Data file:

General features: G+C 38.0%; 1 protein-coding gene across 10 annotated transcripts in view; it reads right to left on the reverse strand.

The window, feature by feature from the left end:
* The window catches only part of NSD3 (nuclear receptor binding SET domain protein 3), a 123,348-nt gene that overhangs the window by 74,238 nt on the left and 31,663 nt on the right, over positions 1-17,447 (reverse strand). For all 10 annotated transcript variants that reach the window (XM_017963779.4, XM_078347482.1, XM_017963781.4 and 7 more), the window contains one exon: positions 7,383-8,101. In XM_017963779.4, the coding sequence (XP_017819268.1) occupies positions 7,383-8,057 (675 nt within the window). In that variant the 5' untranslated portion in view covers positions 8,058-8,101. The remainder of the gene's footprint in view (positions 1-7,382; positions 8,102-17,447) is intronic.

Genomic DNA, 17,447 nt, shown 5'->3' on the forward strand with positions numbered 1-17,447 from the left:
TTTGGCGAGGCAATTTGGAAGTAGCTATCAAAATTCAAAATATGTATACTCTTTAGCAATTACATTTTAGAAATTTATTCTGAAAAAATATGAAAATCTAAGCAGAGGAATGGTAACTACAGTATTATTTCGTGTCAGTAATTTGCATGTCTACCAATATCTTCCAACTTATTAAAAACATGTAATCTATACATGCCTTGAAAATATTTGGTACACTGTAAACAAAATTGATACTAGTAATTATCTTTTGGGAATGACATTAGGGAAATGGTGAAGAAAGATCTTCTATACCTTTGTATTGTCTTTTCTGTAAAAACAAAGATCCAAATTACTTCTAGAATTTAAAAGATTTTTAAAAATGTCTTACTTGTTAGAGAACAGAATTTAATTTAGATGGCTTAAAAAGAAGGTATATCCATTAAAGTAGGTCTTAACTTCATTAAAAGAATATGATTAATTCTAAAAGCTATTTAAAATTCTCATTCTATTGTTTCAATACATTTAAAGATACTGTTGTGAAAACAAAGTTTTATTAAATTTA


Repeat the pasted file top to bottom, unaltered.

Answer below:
General features: G+C 38.0%; 1 protein-coding gene across 10 annotated transcripts in view; it reads right to left on the reverse strand.

The window, feature by feature from the left end:
* The window catches only part of NSD3 (nuclear receptor binding SET domain protein 3), a 123,348-nt gene that overhangs the window by 74,238 nt on the left and 31,663 nt on the right, over positions 1-17,447 (reverse strand). For all 10 annotated transcript variants that reach the window (XM_017963779.4, XM_078347482.1, XM_017963781.4 and 7 more), the window contains one exon: positions 7,383-8,101. In XM_017963779.4, the coding sequence (XP_017819268.1) occupies positions 7,383-8,057 (675 nt within the window). In that variant the 5' untranslated portion in view covers positions 8,058-8,101. The remainder of the gene's footprint in view (positions 1-7,382; positions 8,102-17,447) is intronic.

Genomic DNA, 17,447 nt, shown 5'->3' on the forward strand with positions numbered 1-17,447 from the left:
TTTGGCGAGGCAATTTGGAAGTAGCTATCAAAATTCAAAATATGTATACTCTTTAGCAATTACATTTTAGAAATTTATTCTGAAAAAATATGAAAATCTAAGCAGAGGAATGGTAACTACAGTATTATTTCGTGTCAGTAATTTGCATGTCTACCAATATCTTCCAACTTATTAAAAACATGTAATCTATACATGCCTTGAAAATATTTGGTACACTGTAAACAAAATTGATACTAGTAATTATCTTTTGGGAATGACATTAGGGAAATGGTGAAGAAAGATCTTCTATACCTTTGTATTGTCTTTTCTGTAAAAACAAAGATCCAAATTACTTCTAGAATTTAAAAGATTTTTAAAAATGTCTTACTTGTTAGAGAACAGAATTTAATTTAGATGGCTTAAAAAGAAGGTATATCCATTAAAGTAGGTCTTAACTTCATTAAAAGAATATGATTAATTCTAAAAGCTATTTAAAATTCTCATTCTATTGTTTCAATACATTTAAAGATACTGTTGTGAAAACAAAGTTTTATTAAATTTA